The only two characters singled out here are the midwives (who are mentioned by name). They were assigned the heinous task of doing away with every Hebrew male newborn. The Hebrew reads: “me’yaldot ha’eev’riyot”, which may be read as “the Hebrew midwives” or the “midwives of the Hebrew (women)”, thus calling into question the identity of the midwives: were they Israelites or Egyptian? Their defiance of the king's edict (1:17) results in Yisrael becoming even more numerous and mighy – rav and atzum (the same term we notved above, stemming from the root, v. 20b). These two Elohim-fearing women testify of the full involvement of Yisrael's Elohim with His People, even at a time when the Nation was under conditions of bondage and forgetfulness. However, whereas "am Yisrael" as a whole was occupied with endless and huge building projects for their taskmasters, it says about the midwives that Elohim established their "batim" – 1:21 literally “homeshouses" and also “familiesdynasties” (translated “households”)!


 The subjugating process gathers momentum; taxing turns into hard labor (1:11), then to enslavement (vs. 13, 14) and to 'limited' infanticide (v. 16), which finally becomes an imposition on the entire Egyptian nation, compelling it to engage in a full-blown genocide by exterminating every newborn male (v. 22). Thus, the mere 22 verses of Sh’mot’s first chapter recount a long and eventful span of time.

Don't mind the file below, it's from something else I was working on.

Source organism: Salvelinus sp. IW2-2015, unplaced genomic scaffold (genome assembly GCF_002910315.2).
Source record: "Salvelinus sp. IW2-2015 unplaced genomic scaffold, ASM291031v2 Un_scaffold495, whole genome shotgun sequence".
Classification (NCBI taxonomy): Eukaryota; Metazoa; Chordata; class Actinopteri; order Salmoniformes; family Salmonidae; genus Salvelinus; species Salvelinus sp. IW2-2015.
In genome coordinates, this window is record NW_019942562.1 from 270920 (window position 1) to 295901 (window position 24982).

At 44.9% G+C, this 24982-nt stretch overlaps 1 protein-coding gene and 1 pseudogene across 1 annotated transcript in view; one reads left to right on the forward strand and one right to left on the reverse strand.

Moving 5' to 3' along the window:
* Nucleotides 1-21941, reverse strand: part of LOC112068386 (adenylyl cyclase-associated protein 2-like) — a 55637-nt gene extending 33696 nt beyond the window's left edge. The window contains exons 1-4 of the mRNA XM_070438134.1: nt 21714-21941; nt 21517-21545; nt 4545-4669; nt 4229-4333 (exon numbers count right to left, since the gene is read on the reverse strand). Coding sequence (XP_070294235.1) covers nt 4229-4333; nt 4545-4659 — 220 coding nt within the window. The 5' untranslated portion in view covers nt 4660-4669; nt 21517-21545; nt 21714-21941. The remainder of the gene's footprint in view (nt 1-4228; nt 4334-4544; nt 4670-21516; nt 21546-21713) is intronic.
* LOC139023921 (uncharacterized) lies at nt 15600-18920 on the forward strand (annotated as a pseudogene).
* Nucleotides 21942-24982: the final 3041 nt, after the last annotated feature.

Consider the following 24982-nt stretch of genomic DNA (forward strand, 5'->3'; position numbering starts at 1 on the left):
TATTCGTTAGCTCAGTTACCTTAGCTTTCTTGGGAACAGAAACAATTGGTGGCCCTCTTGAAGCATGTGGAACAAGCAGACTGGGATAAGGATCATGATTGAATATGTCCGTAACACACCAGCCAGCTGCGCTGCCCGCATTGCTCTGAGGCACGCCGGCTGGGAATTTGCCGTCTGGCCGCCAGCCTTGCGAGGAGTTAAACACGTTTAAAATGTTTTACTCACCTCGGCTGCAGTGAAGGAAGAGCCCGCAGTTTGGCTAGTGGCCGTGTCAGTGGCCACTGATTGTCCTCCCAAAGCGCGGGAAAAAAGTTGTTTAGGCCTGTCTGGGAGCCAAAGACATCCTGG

The next chapter reports a sudden development. Nehama Leibowitz comments, "One family, father, mother, and daughter emerge from the gloom of this faceless mass".[3] The anonymity is only gradually broken, though, as the protagonists of this first part of the chapter remain nameless, albeit distinct. The only specific name in this narrative is the name that Par’oh's daughter gives the baby whom she finds: It is to be Moshe, "because I drew him out of the water" (2:10 emphasis added). And as we observed in Parashat Miketz (Gen. 41-44:17), this name is probably an Egyptian one, as "mes" or "mesu" in ancient Egyptian mean "child" or "son", [4]  yet the Hebrew language adapts to foreign terms by employing puns or a 'play on words' (such as the in the name "Bavel," Gen. 11:9). There is, however, one other instance in Scripture where the root  (mem, shin, hey) is used: "He drew me out - yimsheni - of many waters", intones King David (2nd Sam. 22:17; Ps. 18:16), being an apt description of Moshe’s current condition, and also of his future role, when he will lead his people out of a large body of water. The basket that baby Moshe was put in is called "tey'va", the identical term used for Noach's ark! The gigantic structure and the little basket, both, were havens of safety and protection ‘upon the waters’ that, spelt ultimate deliverance with large-scale ramifications.


It took the death of the king (2:23) for the Children of Yisrael to "groan" and "cry out" -"va'yiz'aku" - and “their cry" - "shava'atam" - went up to Elohim. Notice that here the verb “to cry out” is different from the noun “cry”. In other words, by the time the cry (“za’a’ka”) reached heaven, it turned into a "sha'v'a" (sh.v.a. shin, vav, ayin), a noun which is "akin to deliverance or salvation" (which is - yod, shin, ayin) [5]. Thus, by the time the cry ‘made its way’ to YHVH it had already formulated into His response! Thusly, Elohim "heard", "remembered", "looked" (or "saw"), and "acknowledged" (2:24-25) – all of which make up the components of His response.